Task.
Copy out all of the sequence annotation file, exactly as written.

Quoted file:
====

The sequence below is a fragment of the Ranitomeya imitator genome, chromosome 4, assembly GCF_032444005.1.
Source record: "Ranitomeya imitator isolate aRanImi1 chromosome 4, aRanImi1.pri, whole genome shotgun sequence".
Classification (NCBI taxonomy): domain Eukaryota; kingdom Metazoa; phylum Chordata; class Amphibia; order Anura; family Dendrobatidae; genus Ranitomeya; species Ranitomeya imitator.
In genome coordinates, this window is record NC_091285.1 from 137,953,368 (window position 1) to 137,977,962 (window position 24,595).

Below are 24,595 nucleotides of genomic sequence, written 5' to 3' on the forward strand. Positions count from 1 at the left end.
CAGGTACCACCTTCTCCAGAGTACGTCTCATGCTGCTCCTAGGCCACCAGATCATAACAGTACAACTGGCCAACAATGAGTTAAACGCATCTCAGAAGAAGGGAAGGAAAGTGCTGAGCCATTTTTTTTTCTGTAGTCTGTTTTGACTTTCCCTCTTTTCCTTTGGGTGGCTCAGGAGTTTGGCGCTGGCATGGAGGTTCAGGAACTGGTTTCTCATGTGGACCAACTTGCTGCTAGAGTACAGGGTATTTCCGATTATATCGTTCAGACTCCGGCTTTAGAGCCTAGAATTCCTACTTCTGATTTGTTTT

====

The sequence below is a fragment of the Ranitomeya imitator genome, chromosome 4, assembly GCF_032444005.1.
Source record: "Ranitomeya imitator isolate aRanImi1 chromosome 4, aRanImi1.pri, whole genome shotgun sequence".
Classification (NCBI taxonomy): domain Eukaryota; kingdom Metazoa; phylum Chordata; class Amphibia; order Anura; family Dendrobatidae; genus Ranitomeya; species Ranitomeya imitator.
In genome coordinates, this window is record NC_091285.1 from 137,953,368 (window position 1) to 137,977,962 (window position 24,595).

Below are 24,595 nucleotides of genomic sequence, written 5' to 3' on the forward strand. Positions count from 1 at the left end.
CAGGTACCACCTTCTCCAGAGTACGTCTCATGCTGCTCCTAGGCCACCAGATCATAACAGTACAACTGGCCAACAATGAGTTAAACGCATCTCAGAAGAAGGGAAGGAAAGTGCTGAGCCATTTTTTTTTCTGTAGTCTGTTTTGACTTTCCCTCTTTTCCTTTGGGTGGCTCAGGAGTTTGGCGCTGGCATGGAGGTTCAGGAACTGGTTTCTCATGTGGACCAACTTGCTGCTAGAGTACAGGGTATTTCCGATTATATCGTTCAGACTCCGGCTTTAGAGCCTAGAATTCCTACTTCTGATTTGTTTT